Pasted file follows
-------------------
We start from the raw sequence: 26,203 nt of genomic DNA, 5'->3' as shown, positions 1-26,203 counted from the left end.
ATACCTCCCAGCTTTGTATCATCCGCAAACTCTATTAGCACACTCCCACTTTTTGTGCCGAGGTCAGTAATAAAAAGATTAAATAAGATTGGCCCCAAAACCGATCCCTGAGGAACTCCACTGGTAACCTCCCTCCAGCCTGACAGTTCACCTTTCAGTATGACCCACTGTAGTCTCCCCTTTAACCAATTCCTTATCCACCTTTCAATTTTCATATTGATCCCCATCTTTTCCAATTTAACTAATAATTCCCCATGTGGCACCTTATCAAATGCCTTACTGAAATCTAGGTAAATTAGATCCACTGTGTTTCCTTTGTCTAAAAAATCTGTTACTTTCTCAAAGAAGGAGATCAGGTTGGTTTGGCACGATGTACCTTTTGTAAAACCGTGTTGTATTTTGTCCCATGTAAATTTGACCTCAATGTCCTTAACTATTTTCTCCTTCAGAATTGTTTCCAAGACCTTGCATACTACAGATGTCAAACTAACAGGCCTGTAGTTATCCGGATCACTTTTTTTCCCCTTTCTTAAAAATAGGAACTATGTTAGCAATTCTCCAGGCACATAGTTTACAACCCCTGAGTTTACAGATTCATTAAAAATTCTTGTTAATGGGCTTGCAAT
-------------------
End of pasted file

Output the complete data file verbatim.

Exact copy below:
We start from the raw sequence: 26,203 nt of genomic DNA, 5'->3' as shown, positions 1-26,203 counted from the left end.
ATACCTCCCAGCTTTGTATCATCCGCAAACTCTATTAGCACACTCCCACTTTTTGTGCCGAGGTCAGTAATAAAAAGATTAAATAAGATTGGCCCCAAAACCGATCCCTGAGGAACTCCACTGGTAACCTCCCTCCAGCCTGACAGTTCACCTTTCAGTATGACCCACTGTAGTCTCCCCTTTAACCAATTCCTTATCCACCTTTCAATTTTCATATTGATCCCCATCTTTTCCAATTTAACTAATAATTCCCCATGTGGCACCTTATCAAATGCCTTACTGAAATCTAGGTAAATTAGATCCACTGTGTTTCCTTTGTCTAAAAAATCTGTTACTTTCTCAAAGAAGGAGATCAGGTTGGTTTGGCACGATGTACCTTTTGTAAAACCGTGTTGTATTTTGTCCCATGTAAATTTGACCTCAATGTCCTTAACTATTTTCTCCTTCAGAATTGTTTCCAAGACCTTGCATACTACAGATGTCAAACTAACAGGCCTGTAGTTATCCGGATCACTTTTTTTCCCCTTTCTTAAAAATAGGAACTATGTTAGCAATTCTCCAGGCACATAGTTTACAACCCCTGAGTTTACAGATTCATTAAAAATTCTTGTTAATGGGCTTGCAAT